U.S. Sen. Cory Gardner and former Gov. John Hickenlooper like to remind Coloradans of how great the state is.
During their tenure in office, the state’s population grew and the economy boomed. But their visions for its future vary.
The Colorado Sun researched the candidates’ platforms and asked the presidential campaigns to respond to more than a dozen questions on key Colorado issues. In their responses, neither campaign addressed every issue covered below.
The environment and fracking
Neither candidate has excited environmentalists, although Hickenlooper supports more aggressive climate action than Gardner.
In the campaign, Gardner has sought to portray himself as an environmentally-friendly Republican, but he still supports an all-of-the-above strategy that includes coal and natural gas.
Gardner fortified his environmental credentials with the Great American Outdoors Act, a multi-billion dollar investment in public lands that could also help address biodiversity and climate change. He also pushed for money for the National Renewable Energy Laboratory. But Gardner is a big supporter of the oil and gas industry and opposed a regulation that put tighter regulations on methane emissions.
Gardner opposed a measure that would advance many of the proposals of the Green New Deal, saying that its stipulations would cost jobs.
Hickenlooper initially said he would support much of the Green New Deal, but later changed direction and said he supports the concept of the proposal but not the policy direction.
He says he supports an energy strategy that boosts wind and solar production but doesn’t slash fossil fuel production. Scientists say the world needs to immediately cut fossil fuel emissions to stave off the worst effects of climate change.
Hickenlooper has said he supports transitioning to 100% renewable energy by 2050. He has long frustrated environmentalists with his support of fracking, and oil and gas production in the state expanded under his leadership. Now, he says he wants to make the practice “obsolete.”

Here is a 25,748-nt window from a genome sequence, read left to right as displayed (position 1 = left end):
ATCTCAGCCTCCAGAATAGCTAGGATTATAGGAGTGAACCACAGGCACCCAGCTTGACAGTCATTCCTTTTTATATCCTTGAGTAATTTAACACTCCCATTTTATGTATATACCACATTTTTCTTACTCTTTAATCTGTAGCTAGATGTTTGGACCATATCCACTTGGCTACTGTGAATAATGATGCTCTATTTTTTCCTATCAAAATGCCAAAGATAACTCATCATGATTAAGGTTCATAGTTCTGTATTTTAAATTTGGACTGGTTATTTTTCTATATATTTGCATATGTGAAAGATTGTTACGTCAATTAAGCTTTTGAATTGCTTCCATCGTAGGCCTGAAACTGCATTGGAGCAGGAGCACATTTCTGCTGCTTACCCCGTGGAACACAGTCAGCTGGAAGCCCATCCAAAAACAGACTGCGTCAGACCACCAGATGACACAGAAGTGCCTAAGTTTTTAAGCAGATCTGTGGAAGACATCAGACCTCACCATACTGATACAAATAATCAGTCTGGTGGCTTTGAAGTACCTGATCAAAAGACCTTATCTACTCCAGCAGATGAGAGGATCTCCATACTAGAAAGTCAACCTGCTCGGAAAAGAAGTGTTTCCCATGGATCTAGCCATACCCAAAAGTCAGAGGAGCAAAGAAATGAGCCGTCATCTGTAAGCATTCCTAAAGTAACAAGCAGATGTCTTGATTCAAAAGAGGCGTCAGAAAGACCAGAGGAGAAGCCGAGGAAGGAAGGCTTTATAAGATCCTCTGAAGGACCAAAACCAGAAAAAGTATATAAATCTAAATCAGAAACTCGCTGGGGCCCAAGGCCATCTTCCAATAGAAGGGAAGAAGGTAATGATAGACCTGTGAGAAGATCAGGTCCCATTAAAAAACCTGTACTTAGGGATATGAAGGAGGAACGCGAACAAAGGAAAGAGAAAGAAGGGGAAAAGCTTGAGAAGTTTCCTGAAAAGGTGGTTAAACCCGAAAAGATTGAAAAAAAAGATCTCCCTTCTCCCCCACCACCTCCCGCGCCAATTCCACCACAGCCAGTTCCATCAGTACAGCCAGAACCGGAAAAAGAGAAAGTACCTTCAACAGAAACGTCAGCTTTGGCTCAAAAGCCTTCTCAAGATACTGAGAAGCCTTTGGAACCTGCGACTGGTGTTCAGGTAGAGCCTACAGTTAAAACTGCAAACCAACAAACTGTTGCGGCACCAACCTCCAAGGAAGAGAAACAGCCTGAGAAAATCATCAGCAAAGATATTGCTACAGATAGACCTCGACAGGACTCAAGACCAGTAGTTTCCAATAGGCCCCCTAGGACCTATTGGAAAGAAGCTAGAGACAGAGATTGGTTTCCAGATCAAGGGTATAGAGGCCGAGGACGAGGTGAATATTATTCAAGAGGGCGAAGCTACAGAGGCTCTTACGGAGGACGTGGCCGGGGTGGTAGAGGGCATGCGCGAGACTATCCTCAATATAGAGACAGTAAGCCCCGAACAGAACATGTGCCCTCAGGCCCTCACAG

The economy and coronavirus relief
Hickenlooper and Gardner were in office for much of Colorado’s economic boom, and they don’t mind reminding voters of that fact. Colorado’s economic growth, however, was caused primarily by factors independent of either of them.
Gardner voted for the Tax Cuts and Jobs Act in 2017, signed into law by President Donald Trump, which slashed taxes for millions of Americans, including Coloradans. While it’s difficult to determine the individual impacts of Trump tax cuts, the bill hasn’t had the broader effects on the economy that Republicans promised.
Hickenlooper’s campaign said the former governor supports ending the tax cuts, but would do it while “protecting the middle class from any tax increases.”
Both candidates support further action to pull the economy out of the coronavirus recession. Gardner backed Republican-led legislation for a “skinny” stimulus package. He also supports an extension of the Paycheck Protection Program, more money to help school districts reopen, and $300 extra in unemployment insurance.
Hickenlooper has called on congressional leaders to compromise to a larger aid package. He is backing a $3 trillion bill authored by Democrats in the U.S. House — known as the HEROES Act — that includes $600 in additional unemployment payments. He also supports giving most people an additional $2,000 check with future payments on a sliding scale. But at the same time, he said he’s open to a pared back compromise measure.
Health care and insurance coverage
Gardner opposes the Affordable Care Act and voted to repeal it while in the Senate. He also opposes a public option and universal Medicaid because, he said, they would lead to too much government intervention.
He has not outlined his own health care plan as a replacement for the ACA, but wants a plan that expands telemedicine and lowers prescription drug costs. A bill he introduced on preexisting conditions would not offer the same level of current protections and would still allow insurance companies to deny coverage to people.
Hickenlooper was less progressive on health care than many of his Democratic presidential primary opponents in his unsuccessful bid.
He supports creating a public option, but one that is run by private insurance companies. He has said such a plan could be a step toward “Medicare for All.” As governor, he signed legislation to expand government-run Medicaid coverage to low-income Coloradans. He supports the Affordable Care Act.
On a vaccine, Hickenlooper has suggested the military or National Guard should help with distribution. Gardner, in voting for the CARES Act, approved funds for vaccine development and said he would get one.
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